Captain Ed has started a new group, the '101st Fighting Keyboarders,' an epithet which is flung at (mostly) conservative bloggers who support the Global War on Terror--especially those who want the Iraq War seen through to success.
I love it. It takes the "chickenhawk" concept and puts it back into the faces of those who use that non-argument in an attempt to shame Iraq War supports into silence. I've even had attempted deployments of this dud-bomb directed at me. I'm proud to have been the first to sign up as a member of this particular group, even though I'm not, technically, a "chickenhawk"--unless the definition of the concept is borne upon the ever-moving goalposts which wielders of this meme seem to never tire of moving.
If the president wasn't going to listen to me about his choice for press secretary, picking the classy and deceptively easy-going (it seems to me) Tony Snow is the next best thing. And, after facing down the big C, the White House press corps should be a piece of cake for him.
Additionally, I don't think that we'll be seeing a vicious razzing of Snow by the likes of Michael Wolff. People like Wolff only pick on perceived weaker beings.
In other words, McClellan was never quite intimidating enough to handle the position.
The rumor mill has put forth FoxNews anchor (and Bush the Elder staff member) Tony Snow and former Pentagon spokeswoman Victoria Clarke as candidates for Mr. McClellan’s replacement. Both are excellent choices, but I have someone else in mind and therein lies a story.
Most of the Republican/conservative bloggers/commenters have tried to be kind to Scott McClellan as he rides into the sunset. Democrat/liberal commentators have been, predictably, less charitable, however, one commentator stands out in his viciousness toward Mr. McClellan: Michael Wolff.
McClellan himself, as though having some terrible social disability, has, standing miserably in the press briefing room every day, become a kick-me archetype. He's Piggy in Lord of the Flies: a living victim, whose reason for being is, apparently, to shoulder public ridicule and pain (or, come to think of it, he's Squealer from Animal Farm). He's the person nobody would ever choose to be.
His daily march into hostile territo-ry, without any of the available diver-sions and protections that a basic presentation-software package [Microsoft Power Point] might provide, is so fraught that it must be a cunning setup—diabolical Karl Rove at it again. If not, it's a remarkable, defining lack of self-awareness on the part of the heretofore all-controlling Bush administration.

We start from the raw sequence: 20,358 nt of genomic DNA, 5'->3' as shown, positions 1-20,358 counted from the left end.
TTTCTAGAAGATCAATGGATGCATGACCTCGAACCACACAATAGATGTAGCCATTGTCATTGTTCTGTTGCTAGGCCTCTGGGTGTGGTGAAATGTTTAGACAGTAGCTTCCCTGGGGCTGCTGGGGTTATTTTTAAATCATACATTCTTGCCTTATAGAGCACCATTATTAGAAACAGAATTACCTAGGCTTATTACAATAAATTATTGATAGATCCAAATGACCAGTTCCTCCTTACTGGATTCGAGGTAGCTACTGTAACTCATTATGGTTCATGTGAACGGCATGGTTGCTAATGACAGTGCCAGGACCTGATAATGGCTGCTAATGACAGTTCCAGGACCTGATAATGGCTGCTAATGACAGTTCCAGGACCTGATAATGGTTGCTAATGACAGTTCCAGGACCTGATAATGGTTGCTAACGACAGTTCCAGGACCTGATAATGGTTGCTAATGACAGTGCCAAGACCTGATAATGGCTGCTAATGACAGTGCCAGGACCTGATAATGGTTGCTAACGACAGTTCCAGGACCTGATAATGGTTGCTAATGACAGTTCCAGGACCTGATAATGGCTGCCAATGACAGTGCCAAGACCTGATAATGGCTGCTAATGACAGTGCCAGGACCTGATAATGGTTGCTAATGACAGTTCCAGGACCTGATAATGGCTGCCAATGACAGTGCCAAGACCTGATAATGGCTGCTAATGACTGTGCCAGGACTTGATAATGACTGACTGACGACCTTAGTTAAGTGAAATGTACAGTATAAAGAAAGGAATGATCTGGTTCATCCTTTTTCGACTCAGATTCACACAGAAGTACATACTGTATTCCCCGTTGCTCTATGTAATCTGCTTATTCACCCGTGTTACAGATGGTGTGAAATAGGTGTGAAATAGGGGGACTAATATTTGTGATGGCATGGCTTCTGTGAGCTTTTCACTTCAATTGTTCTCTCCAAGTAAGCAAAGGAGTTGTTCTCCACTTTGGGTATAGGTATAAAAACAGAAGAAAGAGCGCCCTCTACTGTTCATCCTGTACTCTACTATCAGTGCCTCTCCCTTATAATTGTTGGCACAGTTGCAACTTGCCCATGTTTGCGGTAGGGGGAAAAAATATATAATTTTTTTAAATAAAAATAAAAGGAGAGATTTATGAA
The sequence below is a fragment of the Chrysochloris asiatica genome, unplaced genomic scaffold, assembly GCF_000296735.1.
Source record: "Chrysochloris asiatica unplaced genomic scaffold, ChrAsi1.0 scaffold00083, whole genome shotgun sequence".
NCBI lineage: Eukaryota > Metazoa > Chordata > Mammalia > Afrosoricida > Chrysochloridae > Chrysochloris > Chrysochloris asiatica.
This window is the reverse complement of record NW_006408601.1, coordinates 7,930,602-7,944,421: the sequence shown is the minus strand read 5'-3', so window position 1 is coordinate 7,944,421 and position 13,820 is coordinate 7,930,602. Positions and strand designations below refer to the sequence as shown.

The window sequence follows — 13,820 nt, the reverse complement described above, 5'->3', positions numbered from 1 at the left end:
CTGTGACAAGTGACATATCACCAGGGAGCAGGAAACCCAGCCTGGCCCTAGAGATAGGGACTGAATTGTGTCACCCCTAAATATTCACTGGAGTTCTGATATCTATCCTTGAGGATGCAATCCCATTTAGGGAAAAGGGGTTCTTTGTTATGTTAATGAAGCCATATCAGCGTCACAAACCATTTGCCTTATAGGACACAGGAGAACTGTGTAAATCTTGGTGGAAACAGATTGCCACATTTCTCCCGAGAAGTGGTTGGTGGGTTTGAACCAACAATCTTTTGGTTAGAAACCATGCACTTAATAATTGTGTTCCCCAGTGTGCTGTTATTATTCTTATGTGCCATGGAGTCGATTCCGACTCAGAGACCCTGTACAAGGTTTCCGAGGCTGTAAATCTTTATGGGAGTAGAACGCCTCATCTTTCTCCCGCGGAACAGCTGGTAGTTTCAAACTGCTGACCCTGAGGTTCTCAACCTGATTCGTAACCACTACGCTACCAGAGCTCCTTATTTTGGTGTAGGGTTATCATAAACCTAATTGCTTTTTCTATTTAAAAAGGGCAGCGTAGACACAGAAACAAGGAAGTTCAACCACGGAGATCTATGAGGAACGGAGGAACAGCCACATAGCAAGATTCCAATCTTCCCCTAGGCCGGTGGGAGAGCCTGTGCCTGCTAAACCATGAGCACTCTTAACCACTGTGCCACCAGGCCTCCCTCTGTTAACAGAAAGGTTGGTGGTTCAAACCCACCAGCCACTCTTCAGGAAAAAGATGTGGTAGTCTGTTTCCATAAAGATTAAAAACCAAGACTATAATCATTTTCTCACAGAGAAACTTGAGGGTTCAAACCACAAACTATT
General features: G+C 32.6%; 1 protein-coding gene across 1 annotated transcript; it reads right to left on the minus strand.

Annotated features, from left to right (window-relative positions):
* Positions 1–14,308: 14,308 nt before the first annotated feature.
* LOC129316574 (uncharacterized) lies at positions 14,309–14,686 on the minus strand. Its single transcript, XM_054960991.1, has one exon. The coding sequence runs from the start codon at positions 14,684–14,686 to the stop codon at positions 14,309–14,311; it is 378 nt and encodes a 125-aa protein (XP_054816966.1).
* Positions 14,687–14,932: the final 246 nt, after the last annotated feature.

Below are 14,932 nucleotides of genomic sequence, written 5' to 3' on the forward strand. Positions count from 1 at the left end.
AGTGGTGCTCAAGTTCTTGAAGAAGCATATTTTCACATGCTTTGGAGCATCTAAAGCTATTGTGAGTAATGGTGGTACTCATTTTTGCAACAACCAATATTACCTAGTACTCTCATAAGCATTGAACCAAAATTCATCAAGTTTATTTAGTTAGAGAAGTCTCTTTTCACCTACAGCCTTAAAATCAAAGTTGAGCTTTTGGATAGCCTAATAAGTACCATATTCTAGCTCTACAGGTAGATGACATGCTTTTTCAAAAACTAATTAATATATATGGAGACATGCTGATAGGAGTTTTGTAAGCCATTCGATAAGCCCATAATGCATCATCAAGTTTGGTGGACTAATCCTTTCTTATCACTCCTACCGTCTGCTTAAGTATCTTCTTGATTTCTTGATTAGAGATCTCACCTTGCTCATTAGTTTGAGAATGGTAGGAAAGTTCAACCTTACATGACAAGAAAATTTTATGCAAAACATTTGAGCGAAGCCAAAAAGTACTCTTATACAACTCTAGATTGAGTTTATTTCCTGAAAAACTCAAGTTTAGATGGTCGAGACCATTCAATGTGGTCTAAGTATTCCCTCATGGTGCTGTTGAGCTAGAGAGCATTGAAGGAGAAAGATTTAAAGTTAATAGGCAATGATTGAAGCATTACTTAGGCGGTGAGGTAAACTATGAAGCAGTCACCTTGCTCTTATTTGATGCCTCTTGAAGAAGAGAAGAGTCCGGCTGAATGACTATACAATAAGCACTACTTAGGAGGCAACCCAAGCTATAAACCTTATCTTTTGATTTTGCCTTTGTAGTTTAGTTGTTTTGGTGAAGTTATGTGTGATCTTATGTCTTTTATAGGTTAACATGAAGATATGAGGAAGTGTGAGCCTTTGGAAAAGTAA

The peculiar use of hyphens belongs to Mr. Wolff. His oh-so-charming commentary on McClellan got me to thinking about the last time the existence of the former came to my attention--2003, not long after the beginning of Operation Iraqi Freedom. Wolff was in Iraq as a participant in a press conference conducted by the CENTCOM spokesman. In the wake of what seemed to be a Q and A session which revealed ‘unexciting’ news, Wolff asked the spokesman the following:
I mean no disrespect by this question, but I want to ask about the value proposition of these briefings. We're no longer being briefed by senior-most officers. To the extent that we get information, it's largely information already released by the Pentagon. You may know that ABC has sent its senior correspondent home. So, I guess my question is why should we stay? What's the value to us for what we learn at this million-dollar press center?
The words appear polite and reasonably, but I was watching as the questions were proffered. Mr. Wolff’s attitude and body language were anything but respectful. The demeanor could have been likened to a girl from the ‘hood snapping her fingers--a colloquial sign of disrespect.
The spokesman looked at Michael Wolff impassively. (After watching the bristle of Mr. Wolff, I had visions of the spokesman—an Army one-star general; 6'5", slender, but powerfully-built--walking over to his interlocuter and, all Worf-like, gleefully snapping his neck. Fortunately, the spokesman is much more of a diplomat, as we'll see.) That impassive expression remained even as Mr. Wolff’s colleagues applauded him for his gumption. When the applause died down, the spokesman smiled winningly and answered: